Plaintiff Desiree Goodwin, who is black, also claimed that Harvard failed to promote her because of her race, the Associated Press reported. “One of my friends said to me, no matter how it turns out, standing up for yourself is a victory in itself,” Goodwin said after the verdict, according to the AP.
Harvard spokesman Joe Wrinn said the university was pleased with the ruling. “Employment at Harvard is based on the specific work skills and work history applicants bring to specific jobs,” he said, according to the news report. “We have always believed that to be the case and today the jury has agreed.”
Goodwin, who has worked as a library assistant at Harvard since 1994, claimed in the lawsuit that she had been rejected for seven promotions at the library since 1999. In court documents, Goodwin said her supervisor told her she was “a joke” at the university’s main library, where she “was seen merely as a pretty girl who wore sexy outfits, low cut blouses, and tight pants.”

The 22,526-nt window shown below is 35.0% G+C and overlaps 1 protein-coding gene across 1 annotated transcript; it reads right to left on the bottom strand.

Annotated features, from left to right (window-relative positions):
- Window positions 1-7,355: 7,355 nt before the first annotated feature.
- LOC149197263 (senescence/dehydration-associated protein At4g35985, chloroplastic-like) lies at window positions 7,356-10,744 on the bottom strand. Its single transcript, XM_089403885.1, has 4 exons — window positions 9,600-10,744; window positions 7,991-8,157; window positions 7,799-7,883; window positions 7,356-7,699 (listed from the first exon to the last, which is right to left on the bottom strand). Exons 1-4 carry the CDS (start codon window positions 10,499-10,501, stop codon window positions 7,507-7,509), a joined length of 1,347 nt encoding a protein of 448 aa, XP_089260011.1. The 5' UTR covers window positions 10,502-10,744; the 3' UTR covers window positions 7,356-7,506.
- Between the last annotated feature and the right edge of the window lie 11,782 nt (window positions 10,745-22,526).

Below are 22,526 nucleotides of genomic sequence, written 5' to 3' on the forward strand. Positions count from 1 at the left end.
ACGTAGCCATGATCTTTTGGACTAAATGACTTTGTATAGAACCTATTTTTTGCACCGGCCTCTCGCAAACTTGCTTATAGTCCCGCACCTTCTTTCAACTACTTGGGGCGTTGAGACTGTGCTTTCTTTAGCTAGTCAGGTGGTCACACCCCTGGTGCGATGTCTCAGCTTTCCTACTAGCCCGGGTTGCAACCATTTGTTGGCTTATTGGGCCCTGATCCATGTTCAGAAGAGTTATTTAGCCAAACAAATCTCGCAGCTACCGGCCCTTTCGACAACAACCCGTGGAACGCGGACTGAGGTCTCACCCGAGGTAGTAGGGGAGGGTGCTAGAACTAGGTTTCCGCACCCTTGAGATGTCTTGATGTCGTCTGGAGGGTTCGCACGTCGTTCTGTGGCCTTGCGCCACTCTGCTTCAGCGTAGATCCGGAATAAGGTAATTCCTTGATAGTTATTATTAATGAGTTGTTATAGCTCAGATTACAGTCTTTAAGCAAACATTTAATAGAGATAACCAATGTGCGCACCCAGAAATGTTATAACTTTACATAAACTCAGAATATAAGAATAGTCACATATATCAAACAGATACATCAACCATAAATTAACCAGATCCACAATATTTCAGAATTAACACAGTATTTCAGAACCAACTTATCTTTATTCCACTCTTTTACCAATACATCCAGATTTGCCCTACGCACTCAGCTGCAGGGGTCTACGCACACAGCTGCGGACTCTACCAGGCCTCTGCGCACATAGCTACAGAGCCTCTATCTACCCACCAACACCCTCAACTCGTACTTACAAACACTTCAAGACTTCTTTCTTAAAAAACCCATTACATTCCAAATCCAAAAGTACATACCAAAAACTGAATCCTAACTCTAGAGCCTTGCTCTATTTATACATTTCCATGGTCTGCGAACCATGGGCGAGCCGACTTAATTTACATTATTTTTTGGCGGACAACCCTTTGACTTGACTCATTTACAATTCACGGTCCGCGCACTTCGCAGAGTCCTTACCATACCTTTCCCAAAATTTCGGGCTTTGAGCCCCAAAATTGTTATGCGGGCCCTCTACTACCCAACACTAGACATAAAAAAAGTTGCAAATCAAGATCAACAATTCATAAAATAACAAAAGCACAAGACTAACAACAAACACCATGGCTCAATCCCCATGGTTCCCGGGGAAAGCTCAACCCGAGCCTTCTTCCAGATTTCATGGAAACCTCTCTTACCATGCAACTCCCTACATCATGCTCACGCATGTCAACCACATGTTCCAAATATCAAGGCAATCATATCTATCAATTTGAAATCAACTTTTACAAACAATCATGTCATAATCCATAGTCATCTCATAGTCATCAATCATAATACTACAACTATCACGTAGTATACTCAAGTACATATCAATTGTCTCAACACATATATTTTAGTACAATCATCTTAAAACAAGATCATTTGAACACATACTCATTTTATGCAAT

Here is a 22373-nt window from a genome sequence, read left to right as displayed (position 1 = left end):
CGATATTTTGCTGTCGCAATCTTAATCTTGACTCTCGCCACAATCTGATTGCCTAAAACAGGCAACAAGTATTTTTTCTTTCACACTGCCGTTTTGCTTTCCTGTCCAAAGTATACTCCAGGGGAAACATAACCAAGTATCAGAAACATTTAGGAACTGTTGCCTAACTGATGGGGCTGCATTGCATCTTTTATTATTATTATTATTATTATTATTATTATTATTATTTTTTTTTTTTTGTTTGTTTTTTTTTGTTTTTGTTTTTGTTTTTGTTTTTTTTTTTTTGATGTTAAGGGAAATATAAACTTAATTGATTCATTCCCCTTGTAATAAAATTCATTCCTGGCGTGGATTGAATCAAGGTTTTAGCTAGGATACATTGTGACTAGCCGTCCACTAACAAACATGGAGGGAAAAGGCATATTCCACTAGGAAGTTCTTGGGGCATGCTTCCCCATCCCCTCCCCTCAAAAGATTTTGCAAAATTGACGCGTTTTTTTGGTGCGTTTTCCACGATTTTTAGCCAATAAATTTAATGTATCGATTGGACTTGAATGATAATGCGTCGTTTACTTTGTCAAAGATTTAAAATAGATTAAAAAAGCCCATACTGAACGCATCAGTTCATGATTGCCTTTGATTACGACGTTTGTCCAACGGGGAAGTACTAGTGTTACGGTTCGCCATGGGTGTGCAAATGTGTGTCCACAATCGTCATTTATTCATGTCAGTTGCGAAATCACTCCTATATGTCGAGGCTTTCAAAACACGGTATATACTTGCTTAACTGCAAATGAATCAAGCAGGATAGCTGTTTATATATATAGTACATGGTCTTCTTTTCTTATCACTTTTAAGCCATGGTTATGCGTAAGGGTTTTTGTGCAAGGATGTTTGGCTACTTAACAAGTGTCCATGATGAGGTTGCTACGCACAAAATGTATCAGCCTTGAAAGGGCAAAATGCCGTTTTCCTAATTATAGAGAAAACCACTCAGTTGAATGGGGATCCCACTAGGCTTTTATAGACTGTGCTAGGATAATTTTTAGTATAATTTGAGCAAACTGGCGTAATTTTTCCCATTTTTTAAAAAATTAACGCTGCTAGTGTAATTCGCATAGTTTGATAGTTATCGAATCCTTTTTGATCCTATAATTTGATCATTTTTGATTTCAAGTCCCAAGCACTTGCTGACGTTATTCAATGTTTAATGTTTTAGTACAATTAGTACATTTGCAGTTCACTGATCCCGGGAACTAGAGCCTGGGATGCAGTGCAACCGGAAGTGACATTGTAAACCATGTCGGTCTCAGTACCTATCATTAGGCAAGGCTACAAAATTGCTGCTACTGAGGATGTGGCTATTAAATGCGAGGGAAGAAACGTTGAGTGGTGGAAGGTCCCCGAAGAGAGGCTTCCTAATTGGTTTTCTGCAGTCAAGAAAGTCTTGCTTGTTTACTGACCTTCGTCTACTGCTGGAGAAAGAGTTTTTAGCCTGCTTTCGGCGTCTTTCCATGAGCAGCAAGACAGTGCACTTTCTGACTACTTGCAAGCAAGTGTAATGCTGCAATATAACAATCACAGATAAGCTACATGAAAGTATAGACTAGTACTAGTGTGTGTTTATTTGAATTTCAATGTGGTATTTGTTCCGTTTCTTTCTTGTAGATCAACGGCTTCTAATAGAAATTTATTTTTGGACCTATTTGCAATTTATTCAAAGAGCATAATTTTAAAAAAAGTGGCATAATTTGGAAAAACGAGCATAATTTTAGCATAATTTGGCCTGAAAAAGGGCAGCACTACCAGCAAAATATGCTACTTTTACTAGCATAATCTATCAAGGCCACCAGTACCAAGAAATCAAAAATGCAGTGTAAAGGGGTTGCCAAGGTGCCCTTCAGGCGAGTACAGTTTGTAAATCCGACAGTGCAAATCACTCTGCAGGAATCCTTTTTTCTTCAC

But Harvard attorney Richard Riley said Goodwin’s supervisors encouraged her, helped her with her resume and recommended her for other positions.
Goodwin’s claims were dismissed by the federal Equal Employment Opportunity Commission and the Massachusetts Commission Against Discrimination.